The mug was made in the Westerwald district, Germany, between 1700-1730. It is typical of the cobalt decorated salt-glazed stoneware made in that region. Made for the German market, this piece’s has decoration commemorates the 1648 Peace of Westphalia, a series of treaties that brought the Thirty Years’ War and the Eighty Years Wars to a close. The Peace of Westphalia was of considerable importance to the various German principalities, since it guaranteed territorial sovereignty of the states and established the principle of private religious freedom.
Despite the promise of religious freedom enshrined in the Peace of Westphalia, religious persecution in Europe did not come to an end. In 1734 the Reverend Johan Martin Bolzius (1703-1765) accompanied nearly fifty German and Austrian Lutherans to Georgia. They were fleeing the oppression of the Catholic Archbishopric of Salzburg. Three additional groups of Salzburgers, as they were called, followed, and German Protestants from Wurttemberg joined the settlement during the 1750s.
Fighting during the American Revolution left the town in ruins and it never recovered. By 1855 it had largely been abandoned. The 1769 Jerusalem Lutheran Church is one of the few surviving structures. The church and the Ebeneezer town site are both listed on the National Register. The town site is also the focus on ongoing archaeological investigations.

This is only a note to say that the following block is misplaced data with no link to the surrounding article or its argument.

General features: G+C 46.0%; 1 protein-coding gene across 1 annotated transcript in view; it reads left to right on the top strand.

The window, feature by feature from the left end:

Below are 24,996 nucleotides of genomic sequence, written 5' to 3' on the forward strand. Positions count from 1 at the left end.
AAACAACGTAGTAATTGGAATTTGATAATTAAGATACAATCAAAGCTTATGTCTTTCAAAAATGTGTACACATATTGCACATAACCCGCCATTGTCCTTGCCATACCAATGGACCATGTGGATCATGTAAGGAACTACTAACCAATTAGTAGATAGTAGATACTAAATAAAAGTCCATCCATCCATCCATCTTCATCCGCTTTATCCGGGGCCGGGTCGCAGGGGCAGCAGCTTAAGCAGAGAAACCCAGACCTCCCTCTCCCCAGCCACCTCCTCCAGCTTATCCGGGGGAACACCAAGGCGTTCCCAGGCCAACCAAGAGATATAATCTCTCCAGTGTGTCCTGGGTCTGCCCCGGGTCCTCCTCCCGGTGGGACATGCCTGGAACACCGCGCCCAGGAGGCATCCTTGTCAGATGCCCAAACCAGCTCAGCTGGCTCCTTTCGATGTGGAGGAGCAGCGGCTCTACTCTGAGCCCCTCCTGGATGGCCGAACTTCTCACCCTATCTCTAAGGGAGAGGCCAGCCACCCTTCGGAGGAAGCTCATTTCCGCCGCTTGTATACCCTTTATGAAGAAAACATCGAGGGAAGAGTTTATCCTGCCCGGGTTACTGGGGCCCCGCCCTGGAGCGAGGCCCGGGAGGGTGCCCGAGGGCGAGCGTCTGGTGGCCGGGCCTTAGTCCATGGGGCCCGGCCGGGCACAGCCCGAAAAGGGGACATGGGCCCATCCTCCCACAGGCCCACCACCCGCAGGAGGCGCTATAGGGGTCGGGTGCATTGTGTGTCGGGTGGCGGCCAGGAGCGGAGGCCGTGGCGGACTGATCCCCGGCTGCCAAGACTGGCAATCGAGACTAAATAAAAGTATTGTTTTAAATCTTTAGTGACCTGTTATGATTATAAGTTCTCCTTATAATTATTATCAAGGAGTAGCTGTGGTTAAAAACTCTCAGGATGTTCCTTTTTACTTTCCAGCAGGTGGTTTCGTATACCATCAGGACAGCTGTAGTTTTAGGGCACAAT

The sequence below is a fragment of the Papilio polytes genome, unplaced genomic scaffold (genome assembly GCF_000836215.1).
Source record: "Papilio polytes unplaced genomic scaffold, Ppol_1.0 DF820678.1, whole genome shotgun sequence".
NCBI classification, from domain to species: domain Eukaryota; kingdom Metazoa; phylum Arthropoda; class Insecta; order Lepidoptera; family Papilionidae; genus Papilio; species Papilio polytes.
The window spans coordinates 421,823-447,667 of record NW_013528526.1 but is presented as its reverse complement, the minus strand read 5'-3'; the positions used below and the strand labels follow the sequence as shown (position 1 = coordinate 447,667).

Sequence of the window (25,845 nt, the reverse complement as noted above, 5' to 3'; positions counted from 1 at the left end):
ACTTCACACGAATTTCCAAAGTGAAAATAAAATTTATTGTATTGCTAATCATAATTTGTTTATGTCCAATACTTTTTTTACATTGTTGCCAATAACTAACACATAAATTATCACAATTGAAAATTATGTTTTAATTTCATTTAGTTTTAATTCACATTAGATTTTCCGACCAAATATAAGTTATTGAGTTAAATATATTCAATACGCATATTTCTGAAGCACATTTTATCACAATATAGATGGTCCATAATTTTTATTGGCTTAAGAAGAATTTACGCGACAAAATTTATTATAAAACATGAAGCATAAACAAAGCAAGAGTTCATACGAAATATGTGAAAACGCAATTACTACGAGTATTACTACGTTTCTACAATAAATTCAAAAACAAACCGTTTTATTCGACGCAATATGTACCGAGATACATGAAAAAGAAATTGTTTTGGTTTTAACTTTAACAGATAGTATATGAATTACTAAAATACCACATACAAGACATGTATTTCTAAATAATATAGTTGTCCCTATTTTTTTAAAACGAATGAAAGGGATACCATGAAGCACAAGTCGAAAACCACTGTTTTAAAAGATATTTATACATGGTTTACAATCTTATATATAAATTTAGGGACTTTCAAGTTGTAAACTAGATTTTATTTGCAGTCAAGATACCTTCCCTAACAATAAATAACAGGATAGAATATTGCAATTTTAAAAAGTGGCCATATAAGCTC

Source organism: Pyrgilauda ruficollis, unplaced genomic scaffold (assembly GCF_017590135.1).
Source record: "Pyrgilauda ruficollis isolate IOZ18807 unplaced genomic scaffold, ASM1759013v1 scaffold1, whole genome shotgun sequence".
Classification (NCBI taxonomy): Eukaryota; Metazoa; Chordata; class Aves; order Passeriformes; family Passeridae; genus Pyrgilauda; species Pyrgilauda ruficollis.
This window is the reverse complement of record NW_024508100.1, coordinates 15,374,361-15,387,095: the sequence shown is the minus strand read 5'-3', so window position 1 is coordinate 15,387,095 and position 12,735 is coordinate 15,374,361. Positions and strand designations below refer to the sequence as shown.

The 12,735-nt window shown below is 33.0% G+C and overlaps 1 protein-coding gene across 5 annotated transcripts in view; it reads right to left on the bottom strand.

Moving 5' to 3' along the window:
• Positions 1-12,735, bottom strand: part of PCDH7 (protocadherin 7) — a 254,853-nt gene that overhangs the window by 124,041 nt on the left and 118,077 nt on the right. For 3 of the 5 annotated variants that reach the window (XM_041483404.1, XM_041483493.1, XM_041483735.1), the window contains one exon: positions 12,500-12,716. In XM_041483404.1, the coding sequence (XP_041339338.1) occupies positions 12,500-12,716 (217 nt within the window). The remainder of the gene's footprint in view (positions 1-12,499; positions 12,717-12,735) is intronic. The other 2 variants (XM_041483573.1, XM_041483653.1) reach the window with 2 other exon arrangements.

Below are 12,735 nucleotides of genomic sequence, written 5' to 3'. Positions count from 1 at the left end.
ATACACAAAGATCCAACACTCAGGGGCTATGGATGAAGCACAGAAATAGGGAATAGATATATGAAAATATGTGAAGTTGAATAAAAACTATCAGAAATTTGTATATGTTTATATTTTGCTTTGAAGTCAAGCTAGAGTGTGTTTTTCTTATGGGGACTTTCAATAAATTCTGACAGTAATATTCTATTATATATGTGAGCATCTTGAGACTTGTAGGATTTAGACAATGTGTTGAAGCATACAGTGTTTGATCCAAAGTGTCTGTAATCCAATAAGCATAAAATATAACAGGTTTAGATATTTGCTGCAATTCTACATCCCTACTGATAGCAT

RELATED OBJECTS: MESDA has several objects that relate to the Salzburger experience in Georgia. These include a table made at Ebenezer (MESDA acc. 2082); a 1747 map of Ebenezer (MESDA acc. 2867); and a print of Johann Martin Bolzius, the Lutheran minister who accompanied the Salzburgers to Georgia and established the town of Ebeneezer (MESDA acc. 2024.39).
DESCRIPTION: Salt-glazed stoneware mug, ribbed and with an extruded handle and cobalt and manganese decoration over raised designs of bands of diamonds flanking a frieze. This frieze contains sprig-molded decoration of eleven soldiers among which are those of Spain, France, Sweden, Russia, Italy, Poland, Turkey, Germany, and England.